Tag Archives: osteoarthritis

Hobble Like the Wind

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CC image courtesy of Wikimedia.

I remember much of what I saw on television when I was a kid. As I cope with my daily aches, I’m reminded of the commercials promoting arthritis medications. Not much has changed, but I remember my young thoughts. I was only five or six, but I was thankful that I wouldn’t have to endure arthritis when I was older. They would have a cure by then.

Thirty-three or so years later and I can tell I was mistaken. All of those Ben Gay and Anacin commercials with withered old people reflect a broken innocence. It was remarkable that I was cognizant of the deleterious nature of arthritis. I just gave science too much credit. I also remember conversations with my dad where everyone would have flying cars. At least we have the Slap Chop.

I like reading stories of other people with ankylosing spondylitis. It seems that everyone has their own combination of a litany of symptoms. I’m heartbroken to see those with fused spines. Their bodies are hunched and contorted, forever frozen in place. I wonder if that is my future.

The pain is constant and is exasperated by inactivity. It is exasperated by activity. I also have osteoarthritis in some of my joints and flat feet. The pain gets worse at night. I shuffle around like an old man in the morning.

My kids have a raw deal as I never feel well enough to participate in many activities. They take it in stride. They tell me to “hobble like the wind.”

I mentioned that I screwed up my Humira shot nine days ago. The insurance company has been difficult so I probably won’t have my next shot until Thursday. I’m ready to have a few consistent shots under my belt.

I’m encouraged by the fact that I will have a handicap placard one day. I’m also looking forward to the senior citizen’s discount at Denny’s. It seems that old people get all the perks. I say this facetiously, but I’m dead serious when I say I want a placard and a fifty five cent discount off my Grand Slam.

I forgot to mention that one day I’m going to get a cane with flames on it. Everything is faster with flames.

And You Thought Nothing Good Came From Ankylosing Spondylitis

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Image courtesy of webmd.com.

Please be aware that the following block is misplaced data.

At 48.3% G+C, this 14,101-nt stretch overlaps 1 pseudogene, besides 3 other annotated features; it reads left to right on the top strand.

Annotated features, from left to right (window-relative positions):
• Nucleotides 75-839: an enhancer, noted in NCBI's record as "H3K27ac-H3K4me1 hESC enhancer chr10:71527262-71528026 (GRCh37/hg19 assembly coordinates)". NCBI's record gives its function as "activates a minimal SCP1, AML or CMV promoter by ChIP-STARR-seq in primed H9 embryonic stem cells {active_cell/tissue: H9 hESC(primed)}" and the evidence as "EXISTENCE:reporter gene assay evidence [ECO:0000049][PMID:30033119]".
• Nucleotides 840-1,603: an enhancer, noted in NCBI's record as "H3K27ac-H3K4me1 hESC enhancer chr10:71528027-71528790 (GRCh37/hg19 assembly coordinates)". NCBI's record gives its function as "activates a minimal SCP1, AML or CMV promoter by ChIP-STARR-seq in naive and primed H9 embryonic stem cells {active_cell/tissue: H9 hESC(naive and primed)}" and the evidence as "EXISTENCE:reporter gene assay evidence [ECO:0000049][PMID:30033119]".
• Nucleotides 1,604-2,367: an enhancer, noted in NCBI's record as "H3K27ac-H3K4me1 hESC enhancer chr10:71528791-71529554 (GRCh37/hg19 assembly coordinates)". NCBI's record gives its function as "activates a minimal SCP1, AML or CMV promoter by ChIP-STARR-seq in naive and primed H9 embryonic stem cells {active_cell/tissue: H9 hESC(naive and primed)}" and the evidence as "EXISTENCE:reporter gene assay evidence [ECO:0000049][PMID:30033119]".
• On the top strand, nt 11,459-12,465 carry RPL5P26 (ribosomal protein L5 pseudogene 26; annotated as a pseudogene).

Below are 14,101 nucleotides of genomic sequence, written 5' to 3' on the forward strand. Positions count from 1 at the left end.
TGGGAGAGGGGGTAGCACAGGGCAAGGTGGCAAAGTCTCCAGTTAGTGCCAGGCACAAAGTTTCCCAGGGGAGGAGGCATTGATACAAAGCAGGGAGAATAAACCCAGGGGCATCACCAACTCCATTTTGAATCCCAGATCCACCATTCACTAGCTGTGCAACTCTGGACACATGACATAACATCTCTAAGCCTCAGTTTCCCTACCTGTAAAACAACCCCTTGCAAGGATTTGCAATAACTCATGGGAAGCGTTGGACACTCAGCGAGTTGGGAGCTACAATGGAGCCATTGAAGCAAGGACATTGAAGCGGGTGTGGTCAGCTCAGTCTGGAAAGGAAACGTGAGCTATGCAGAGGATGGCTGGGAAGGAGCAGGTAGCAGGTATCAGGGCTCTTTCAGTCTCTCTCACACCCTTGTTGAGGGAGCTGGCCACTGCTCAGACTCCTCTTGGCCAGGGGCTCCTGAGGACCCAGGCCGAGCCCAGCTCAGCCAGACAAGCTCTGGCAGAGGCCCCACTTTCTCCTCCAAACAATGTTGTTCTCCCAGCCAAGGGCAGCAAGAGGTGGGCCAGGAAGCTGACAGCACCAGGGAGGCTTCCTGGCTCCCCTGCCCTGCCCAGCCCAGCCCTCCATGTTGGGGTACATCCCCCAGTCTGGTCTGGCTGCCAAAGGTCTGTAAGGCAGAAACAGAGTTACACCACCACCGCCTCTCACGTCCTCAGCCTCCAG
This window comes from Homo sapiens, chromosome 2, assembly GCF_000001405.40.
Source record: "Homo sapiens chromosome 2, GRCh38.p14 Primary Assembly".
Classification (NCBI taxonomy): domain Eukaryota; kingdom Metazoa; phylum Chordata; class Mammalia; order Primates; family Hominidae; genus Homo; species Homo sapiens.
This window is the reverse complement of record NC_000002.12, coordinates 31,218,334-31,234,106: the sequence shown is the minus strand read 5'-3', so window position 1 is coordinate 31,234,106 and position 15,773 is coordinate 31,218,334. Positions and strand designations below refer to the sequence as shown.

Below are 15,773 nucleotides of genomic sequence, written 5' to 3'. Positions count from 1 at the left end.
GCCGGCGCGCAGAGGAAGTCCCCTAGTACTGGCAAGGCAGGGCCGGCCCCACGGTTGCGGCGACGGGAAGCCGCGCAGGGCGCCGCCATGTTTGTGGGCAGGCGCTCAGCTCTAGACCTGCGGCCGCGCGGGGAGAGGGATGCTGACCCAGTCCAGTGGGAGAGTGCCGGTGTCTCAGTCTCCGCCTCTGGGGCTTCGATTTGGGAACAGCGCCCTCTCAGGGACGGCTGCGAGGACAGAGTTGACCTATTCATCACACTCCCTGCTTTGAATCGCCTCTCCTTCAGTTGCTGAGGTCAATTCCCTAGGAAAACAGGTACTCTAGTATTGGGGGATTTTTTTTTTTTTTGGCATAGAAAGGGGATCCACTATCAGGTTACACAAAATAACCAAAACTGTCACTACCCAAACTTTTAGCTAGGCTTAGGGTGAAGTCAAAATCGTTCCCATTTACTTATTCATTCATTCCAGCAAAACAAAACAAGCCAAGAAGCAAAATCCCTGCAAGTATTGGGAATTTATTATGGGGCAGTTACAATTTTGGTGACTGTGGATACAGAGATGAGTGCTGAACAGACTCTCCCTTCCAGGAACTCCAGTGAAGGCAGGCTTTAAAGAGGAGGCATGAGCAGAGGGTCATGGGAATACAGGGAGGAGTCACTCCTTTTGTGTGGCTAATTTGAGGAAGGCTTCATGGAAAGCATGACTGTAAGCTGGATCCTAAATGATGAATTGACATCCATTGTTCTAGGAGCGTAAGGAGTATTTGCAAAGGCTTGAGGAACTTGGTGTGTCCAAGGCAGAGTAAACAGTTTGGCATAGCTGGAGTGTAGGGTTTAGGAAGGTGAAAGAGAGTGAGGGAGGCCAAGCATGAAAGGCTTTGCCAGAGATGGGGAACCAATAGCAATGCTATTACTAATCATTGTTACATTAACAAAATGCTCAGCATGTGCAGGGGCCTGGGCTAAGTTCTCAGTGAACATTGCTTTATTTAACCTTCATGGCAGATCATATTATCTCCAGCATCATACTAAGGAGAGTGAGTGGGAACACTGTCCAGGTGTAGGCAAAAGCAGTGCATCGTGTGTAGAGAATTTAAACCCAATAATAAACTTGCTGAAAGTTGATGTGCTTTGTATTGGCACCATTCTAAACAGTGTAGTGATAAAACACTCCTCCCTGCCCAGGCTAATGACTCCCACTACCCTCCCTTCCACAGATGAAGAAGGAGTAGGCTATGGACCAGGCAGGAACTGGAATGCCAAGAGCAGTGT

For five years, I have been battling chronic pain. My issues began with a botched vasectomy and I seem to have picked up new aches along the way. I don’t know if all of these issues are connected or not, but does it really matter?

My damaged ilio-inguinal nerve has generally calmed down, but over time I have been enduring increasing pain in my joints. My lower back has been weak for years, but I never paid it any mind. As a matter of fact, I was diagnosed with mild osteoarthritis which led me to ignore my back pain. What can you do about osteoarthritis anyway? Take NSAIDs? I can’t because I’ve already had one ulcer. I don’t intend to get another.

Then came the gout diagnosis. My uric acid level was over 9. My understanding is you want it below 4.5. My ankles felt like crushed glass. It had to be the gout. Maybe my knees were gouty. I chalked all of my lower joint pain to gout. Allopurinol should solve that.

As I became more aware of the different pain sensations and from my internet self diagnoses (believe me, there were many), I learned that gout typically doesn’t affect the same joints on either side of the body. I had white hot stabbing pains in my flat feet, but my knees and ankles had more of a crushing, radiating pain. There was no relief from the allopurinol, either.

By now I was so flummoxed I finally decided to see a rheumatologist.

Probable diagnosis: ankylosing spondylitis. It has a nice ring to it. Plus, my first Humira self-injection a week and a half ago feels promising. At 38, I still feel like I have the body of a 70 year old, but the pain is much more bearable. It always gets worse at night, but I actually had zero pain in my knees this morning. I have also been able to get around with relative ease in the morning the last few days.

It’s normally a chore to get out of bed. Oftentimes, I wake up and watch television at least a half hour before I dare to put my feet on the floor. It’s as if I’m beset with rigor mortis. Then, I get up to brush my teeth and sit on the couch awhile. The rest of my day consists of a trip to the grocery store along with another errand or two, picking up my oldest daughter up after school, and if I’m feeling especially spry, cooking dinner. Leftovers have been common as I haven’t felt like cooking lately. If there aren’t leftovers, the kids can have a can of ravioli or a fried egg. Or even better–we can have yet another supper consisting of boiled eggs. Four or five are quite filling. And I love eggs. A lot.

It’ll be 2 1/2 more months before I see the rheumatologist for a follow up. I’m sure he will make the diagnosis official. I hope there is an ankylosing spondylitis ticker tape parade.

Why a parade? I finally have a diagnosis! I’m especially blessed because my autoimmune disease is treatable. It’s not some stage 7 chemical burn on my brain where there is no hope at all. (As a general rule, if your brain is chemically liquified and drains out of your ears, that is an unfavorable diagnosis).

I’m thrilled. My wife is relieved. My kids hope the treatment will keep the pain at bay so I won’t be so cranky. Ankylosing spondylitis is no chicken dinner, but I feel like a winner. I have a diagnosis and a treatment.